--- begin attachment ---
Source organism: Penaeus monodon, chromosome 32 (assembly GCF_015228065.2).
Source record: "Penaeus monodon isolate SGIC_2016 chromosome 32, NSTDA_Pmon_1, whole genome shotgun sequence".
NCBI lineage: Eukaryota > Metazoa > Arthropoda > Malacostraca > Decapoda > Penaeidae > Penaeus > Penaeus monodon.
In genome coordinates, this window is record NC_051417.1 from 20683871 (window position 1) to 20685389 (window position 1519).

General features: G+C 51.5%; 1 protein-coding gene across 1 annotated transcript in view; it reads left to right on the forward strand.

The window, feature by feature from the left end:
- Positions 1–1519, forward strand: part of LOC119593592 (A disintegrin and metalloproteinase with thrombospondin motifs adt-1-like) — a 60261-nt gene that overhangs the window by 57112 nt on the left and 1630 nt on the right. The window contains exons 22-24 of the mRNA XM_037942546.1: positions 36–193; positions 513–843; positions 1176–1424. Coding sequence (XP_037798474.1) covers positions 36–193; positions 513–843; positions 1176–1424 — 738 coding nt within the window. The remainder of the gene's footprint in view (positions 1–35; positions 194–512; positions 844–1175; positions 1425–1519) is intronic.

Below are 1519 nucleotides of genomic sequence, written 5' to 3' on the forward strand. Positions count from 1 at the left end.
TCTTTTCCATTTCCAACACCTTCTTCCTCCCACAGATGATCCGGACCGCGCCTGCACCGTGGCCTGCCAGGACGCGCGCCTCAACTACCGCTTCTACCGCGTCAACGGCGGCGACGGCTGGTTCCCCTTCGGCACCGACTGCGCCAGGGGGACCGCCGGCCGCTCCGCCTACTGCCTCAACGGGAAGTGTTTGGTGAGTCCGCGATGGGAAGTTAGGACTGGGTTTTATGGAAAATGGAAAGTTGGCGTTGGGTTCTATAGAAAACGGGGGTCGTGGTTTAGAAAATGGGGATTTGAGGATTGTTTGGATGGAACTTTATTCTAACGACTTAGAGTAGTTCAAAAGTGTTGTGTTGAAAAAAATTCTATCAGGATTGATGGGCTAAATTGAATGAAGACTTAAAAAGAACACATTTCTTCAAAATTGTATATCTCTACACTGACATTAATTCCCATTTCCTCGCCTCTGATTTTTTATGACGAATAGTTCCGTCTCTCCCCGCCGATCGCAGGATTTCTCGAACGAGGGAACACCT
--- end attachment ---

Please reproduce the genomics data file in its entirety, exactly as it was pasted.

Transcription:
Source organism: Penaeus monodon, chromosome 32 (assembly GCF_015228065.2).
Source record: "Penaeus monodon isolate SGIC_2016 chromosome 32, NSTDA_Pmon_1, whole genome shotgun sequence".
NCBI lineage: Eukaryota > Metazoa > Arthropoda > Malacostraca > Decapoda > Penaeidae > Penaeus > Penaeus monodon.
In genome coordinates, this window is record NC_051417.1 from 20683871 (window position 1) to 20685389 (window position 1519).

General features: G+C 51.5%; 1 protein-coding gene across 1 annotated transcript in view; it reads left to right on the forward strand.

The window, feature by feature from the left end:
- Positions 1–1519, forward strand: part of LOC119593592 (A disintegrin and metalloproteinase with thrombospondin motifs adt-1-like) — a 60261-nt gene that overhangs the window by 57112 nt on the left and 1630 nt on the right. The window contains exons 22-24 of the mRNA XM_037942546.1: positions 36–193; positions 513–843; positions 1176–1424. Coding sequence (XP_037798474.1) covers positions 36–193; positions 513–843; positions 1176–1424 — 738 coding nt within the window. The remainder of the gene's footprint in view (positions 1–35; positions 194–512; positions 844–1175; positions 1425–1519) is intronic.

Below are 1519 nucleotides of genomic sequence, written 5' to 3' on the forward strand. Positions count from 1 at the left end.
TCTTTTCCATTTCCAACACCTTCTTCCTCCCACAGATGATCCGGACCGCGCCTGCACCGTGGCCTGCCAGGACGCGCGCCTCAACTACCGCTTCTACCGCGTCAACGGCGGCGACGGCTGGTTCCCCTTCGGCACCGACTGCGCCAGGGGGACCGCCGGCCGCTCCGCCTACTGCCTCAACGGGAAGTGTTTGGTGAGTCCGCGATGGGAAGTTAGGACTGGGTTTTATGGAAAATGGAAAGTTGGCGTTGGGTTCTATAGAAAACGGGGGTCGTGGTTTAGAAAATGGGGATTTGAGGATTGTTTGGATGGAACTTTATTCTAACGACTTAGAGTAGTTCAAAAGTGTTGTGTTGAAAAAAATTCTATCAGGATTGATGGGCTAAATTGAATGAAGACTTAAAAAGAACACATTTCTTCAAAATTGTATATCTCTACACTGACATTAATTCCCATTTCCTCGCCTCTGATTTTTTATGACGAATAGTTCCGTCTCTCCCCGCCGATCGCAGGATTTCTCGAACGAGGGAACACCT